Patagonia, Argentina semiarid scrub plateau that covers nearly all of the southern portion of mainland Argentina. With an area of about 260,000 square miles (673,000 square kilometres), it constitutes a vast area of steppe and desert that extends south from latitude 37° to 51° S. It is bounded, approximately, by the Patagonian Andes to the west, the Colorado River to the north (except where the region extends north of the river into the Andean borderlands), the Atlantic Ocean to the east, and the Strait of Magellan to the south; the region south of the strait—Tierra del Fuego, which is divided between Argentina and Chile—also is often included in Patagonia.
The name Patagonia is said to be derived from Patagones, as the Tehuelche Indians, the region’s original inhabitants, were called by 16th-century Spanish explorers. According to one account, Ferdinand Magellan, the Portuguese navigator who led the first European expedition into the area, coined that name because the appearance of the Tehuelche reminded him of Patagon, a dog-headed monster in the 16th-century Spanish romance Amadís of Gaul.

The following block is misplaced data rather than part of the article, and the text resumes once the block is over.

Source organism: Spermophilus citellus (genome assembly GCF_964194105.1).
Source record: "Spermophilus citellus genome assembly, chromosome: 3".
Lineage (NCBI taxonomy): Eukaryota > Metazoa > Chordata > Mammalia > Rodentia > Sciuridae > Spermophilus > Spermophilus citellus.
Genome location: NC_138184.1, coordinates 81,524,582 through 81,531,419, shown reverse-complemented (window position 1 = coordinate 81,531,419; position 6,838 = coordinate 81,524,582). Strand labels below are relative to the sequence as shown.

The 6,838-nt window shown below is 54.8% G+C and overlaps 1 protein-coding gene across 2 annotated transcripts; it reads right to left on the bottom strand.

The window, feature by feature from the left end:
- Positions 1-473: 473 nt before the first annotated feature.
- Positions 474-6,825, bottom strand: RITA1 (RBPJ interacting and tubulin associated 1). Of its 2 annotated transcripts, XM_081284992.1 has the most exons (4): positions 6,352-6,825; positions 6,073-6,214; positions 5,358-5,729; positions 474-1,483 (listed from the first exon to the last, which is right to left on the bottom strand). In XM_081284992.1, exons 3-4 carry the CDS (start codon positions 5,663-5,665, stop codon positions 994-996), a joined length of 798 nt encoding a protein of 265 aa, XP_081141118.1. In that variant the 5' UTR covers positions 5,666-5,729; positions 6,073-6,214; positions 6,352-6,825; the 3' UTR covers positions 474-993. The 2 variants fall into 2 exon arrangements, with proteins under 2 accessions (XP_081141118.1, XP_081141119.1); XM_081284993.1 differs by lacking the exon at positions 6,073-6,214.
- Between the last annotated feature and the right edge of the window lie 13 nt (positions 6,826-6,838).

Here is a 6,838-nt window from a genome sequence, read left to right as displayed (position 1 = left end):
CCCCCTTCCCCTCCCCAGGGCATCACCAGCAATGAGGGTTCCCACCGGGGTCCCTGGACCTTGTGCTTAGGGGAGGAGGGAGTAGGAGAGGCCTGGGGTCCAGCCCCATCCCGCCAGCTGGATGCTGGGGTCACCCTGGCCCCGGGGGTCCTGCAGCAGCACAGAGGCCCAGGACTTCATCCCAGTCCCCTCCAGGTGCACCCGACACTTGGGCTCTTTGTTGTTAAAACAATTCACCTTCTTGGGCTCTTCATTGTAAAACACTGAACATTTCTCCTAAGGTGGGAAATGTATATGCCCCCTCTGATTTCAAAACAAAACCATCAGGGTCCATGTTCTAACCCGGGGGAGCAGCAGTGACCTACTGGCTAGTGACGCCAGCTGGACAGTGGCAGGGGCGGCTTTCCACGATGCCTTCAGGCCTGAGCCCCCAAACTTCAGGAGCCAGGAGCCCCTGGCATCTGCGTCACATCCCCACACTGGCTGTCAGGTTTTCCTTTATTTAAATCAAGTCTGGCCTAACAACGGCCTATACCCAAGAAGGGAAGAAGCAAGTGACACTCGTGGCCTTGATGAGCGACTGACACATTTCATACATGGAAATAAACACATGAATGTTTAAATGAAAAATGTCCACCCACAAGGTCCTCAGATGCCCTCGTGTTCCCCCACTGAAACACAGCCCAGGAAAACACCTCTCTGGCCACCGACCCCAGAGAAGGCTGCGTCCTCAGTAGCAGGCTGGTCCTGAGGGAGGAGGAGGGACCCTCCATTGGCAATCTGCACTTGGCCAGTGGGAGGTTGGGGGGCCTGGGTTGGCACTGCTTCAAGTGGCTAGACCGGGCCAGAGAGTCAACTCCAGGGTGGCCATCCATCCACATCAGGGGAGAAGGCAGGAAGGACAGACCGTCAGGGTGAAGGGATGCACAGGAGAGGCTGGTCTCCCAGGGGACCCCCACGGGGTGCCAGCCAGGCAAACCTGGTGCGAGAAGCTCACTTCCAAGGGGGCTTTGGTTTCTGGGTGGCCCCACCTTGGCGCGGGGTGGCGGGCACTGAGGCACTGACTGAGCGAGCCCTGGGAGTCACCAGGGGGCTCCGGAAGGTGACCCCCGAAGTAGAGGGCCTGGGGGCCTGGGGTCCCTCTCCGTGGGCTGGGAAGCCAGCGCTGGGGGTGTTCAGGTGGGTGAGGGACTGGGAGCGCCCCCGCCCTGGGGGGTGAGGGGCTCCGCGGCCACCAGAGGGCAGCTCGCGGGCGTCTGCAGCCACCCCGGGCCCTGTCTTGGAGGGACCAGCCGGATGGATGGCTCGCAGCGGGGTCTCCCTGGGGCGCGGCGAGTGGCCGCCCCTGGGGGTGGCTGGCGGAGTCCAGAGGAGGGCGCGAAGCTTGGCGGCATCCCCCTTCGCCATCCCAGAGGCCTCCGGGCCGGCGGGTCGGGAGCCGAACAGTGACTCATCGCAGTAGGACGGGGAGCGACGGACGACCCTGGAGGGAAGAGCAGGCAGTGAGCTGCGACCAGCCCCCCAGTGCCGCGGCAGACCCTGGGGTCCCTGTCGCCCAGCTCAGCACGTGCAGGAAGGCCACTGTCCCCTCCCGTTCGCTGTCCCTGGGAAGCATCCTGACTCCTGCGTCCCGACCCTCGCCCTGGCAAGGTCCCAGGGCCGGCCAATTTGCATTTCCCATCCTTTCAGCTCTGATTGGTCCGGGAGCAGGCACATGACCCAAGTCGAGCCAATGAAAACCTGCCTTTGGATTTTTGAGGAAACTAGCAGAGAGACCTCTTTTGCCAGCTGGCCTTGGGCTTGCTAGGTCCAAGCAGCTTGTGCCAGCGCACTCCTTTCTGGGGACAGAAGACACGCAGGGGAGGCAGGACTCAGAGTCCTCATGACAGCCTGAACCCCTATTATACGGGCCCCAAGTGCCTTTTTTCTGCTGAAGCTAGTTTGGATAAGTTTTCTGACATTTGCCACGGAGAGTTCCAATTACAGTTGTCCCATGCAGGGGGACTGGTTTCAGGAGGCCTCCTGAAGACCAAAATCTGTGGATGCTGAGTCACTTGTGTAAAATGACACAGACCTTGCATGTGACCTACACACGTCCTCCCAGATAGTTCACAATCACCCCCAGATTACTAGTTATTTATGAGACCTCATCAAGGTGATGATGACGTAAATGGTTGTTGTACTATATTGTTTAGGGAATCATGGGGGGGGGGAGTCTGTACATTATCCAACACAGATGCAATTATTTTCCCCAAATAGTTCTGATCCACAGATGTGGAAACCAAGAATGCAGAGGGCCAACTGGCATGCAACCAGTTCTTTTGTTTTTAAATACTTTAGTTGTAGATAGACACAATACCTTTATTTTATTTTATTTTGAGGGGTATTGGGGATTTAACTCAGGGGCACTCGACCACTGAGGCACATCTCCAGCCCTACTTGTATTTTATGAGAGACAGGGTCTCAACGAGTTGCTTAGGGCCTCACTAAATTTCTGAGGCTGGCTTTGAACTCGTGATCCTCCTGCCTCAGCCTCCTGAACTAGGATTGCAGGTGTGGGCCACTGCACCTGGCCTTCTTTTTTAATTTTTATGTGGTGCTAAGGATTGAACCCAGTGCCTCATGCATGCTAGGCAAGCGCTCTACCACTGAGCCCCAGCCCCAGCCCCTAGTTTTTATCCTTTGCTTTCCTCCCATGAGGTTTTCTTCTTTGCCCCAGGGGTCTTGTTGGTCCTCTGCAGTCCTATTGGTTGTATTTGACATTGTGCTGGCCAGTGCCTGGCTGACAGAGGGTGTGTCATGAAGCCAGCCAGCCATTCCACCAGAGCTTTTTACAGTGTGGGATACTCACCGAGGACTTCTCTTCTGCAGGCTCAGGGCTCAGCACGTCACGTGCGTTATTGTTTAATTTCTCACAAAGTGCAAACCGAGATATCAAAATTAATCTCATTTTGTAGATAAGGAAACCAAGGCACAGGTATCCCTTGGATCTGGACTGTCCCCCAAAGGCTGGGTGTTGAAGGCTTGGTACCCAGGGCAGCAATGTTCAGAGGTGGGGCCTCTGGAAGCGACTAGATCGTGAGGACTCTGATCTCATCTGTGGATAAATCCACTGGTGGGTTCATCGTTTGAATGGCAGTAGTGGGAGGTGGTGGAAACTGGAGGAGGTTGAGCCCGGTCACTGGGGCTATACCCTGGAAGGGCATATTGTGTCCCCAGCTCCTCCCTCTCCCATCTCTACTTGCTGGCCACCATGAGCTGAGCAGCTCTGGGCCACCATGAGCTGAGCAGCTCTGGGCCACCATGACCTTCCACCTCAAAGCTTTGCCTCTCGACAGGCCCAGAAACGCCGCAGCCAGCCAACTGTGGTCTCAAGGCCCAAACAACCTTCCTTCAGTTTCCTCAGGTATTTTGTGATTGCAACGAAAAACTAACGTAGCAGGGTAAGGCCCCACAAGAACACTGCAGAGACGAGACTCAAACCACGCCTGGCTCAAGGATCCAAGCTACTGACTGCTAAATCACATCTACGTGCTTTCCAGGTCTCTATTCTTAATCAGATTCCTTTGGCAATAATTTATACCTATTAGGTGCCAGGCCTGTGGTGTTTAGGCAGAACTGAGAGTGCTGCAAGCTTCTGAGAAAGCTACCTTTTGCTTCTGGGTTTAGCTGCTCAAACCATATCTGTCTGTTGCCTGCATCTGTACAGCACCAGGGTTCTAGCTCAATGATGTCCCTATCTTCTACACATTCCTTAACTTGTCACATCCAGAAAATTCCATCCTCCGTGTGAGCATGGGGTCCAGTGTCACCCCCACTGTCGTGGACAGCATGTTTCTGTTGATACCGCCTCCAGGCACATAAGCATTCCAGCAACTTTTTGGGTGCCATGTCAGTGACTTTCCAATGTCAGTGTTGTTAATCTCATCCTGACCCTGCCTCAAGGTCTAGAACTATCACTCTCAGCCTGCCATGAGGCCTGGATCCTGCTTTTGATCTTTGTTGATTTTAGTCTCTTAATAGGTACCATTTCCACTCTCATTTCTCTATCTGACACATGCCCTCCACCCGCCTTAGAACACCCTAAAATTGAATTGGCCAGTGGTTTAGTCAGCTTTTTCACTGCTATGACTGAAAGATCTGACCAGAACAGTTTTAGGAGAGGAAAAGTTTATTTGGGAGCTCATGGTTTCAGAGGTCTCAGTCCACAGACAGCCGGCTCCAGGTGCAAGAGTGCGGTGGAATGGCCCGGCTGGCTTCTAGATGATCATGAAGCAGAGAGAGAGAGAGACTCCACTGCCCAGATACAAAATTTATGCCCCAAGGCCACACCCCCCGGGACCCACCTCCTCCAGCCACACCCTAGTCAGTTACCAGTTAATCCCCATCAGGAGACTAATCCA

Over the whole land there blows a boisterous, cloud-laden wind which raises a haze of dust in summer, but in winter the dust can into thick mud. Temperatures are moderaterd by the proximity of the sea and are singularly mild, neither rising high during the summer nor falling low during the winter. In the footthills of the Anrdes rainfalls is high, supporting a line of beech forests which run from Nequen to Tierra del Fuego. Amounts of rain decline rapidly as you go east to Eastern Patagonia is more or less desert. Deep crevices or canyons intersect the land from east to west
Few of them contain permanent water, but ground water is easily pumped to the sur-face. The great sheep estancias are along these canyons, sheltered from the wind, and in the depression running north from the Strait of Magellan to Lagos Argentino and Buenos Aires and beyond.